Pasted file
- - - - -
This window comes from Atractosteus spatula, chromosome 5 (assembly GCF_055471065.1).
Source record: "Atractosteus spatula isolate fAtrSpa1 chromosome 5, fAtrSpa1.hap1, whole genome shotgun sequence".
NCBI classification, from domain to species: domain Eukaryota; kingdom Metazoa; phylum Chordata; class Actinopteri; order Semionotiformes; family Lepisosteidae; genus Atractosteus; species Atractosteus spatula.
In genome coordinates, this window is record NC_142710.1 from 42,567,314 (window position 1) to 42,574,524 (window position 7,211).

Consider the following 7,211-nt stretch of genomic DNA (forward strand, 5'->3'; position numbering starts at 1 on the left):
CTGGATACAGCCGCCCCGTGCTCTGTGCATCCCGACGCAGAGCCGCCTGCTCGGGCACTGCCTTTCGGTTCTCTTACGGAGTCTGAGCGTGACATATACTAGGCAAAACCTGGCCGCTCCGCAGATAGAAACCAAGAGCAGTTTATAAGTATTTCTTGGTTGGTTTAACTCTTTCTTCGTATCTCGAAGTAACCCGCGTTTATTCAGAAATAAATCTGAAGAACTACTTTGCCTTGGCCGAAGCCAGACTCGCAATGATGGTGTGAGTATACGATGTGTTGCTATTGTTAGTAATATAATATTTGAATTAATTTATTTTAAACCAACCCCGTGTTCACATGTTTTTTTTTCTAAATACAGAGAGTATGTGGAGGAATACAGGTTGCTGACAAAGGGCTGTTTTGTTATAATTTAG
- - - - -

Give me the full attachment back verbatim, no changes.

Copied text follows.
This window comes from Atractosteus spatula, chromosome 5 (assembly GCF_055471065.1).
Source record: "Atractosteus spatula isolate fAtrSpa1 chromosome 5, fAtrSpa1.hap1, whole genome shotgun sequence".
NCBI classification, from domain to species: domain Eukaryota; kingdom Metazoa; phylum Chordata; class Actinopteri; order Semionotiformes; family Lepisosteidae; genus Atractosteus; species Atractosteus spatula.
In genome coordinates, this window is record NC_142710.1 from 42,567,314 (window position 1) to 42,574,524 (window position 7,211).

Consider the following 7,211-nt stretch of genomic DNA (forward strand, 5'->3'; position numbering starts at 1 on the left):
CTGGATACAGCCGCCCCGTGCTCTGTGCATCCCGACGCAGAGCCGCCTGCTCGGGCACTGCCTTTCGGTTCTCTTACGGAGTCTGAGCGTGACATATACTAGGCAAAACCTGGCCGCTCCGCAGATAGAAACCAAGAGCAGTTTATAAGTATTTCTTGGTTGGTTTAACTCTTTCTTCGTATCTCGAAGTAACCCGCGTTTATTCAGAAATAAATCTGAAGAACTACTTTGCCTTGGCCGAAGCCAGACTCGCAATGATGGTGTGAGTATACGATGTGTTGCTATTGTTAGTAATATAATATTTGAATTAATTTATTTTAAACCAACCCCGTGTTCACATGTTTTTTTTTCTAAATACAGAGAGTATGTGGAGGAATACAGGTTGCTGACAAAGGGCTGTTTTGTTATAATTTAG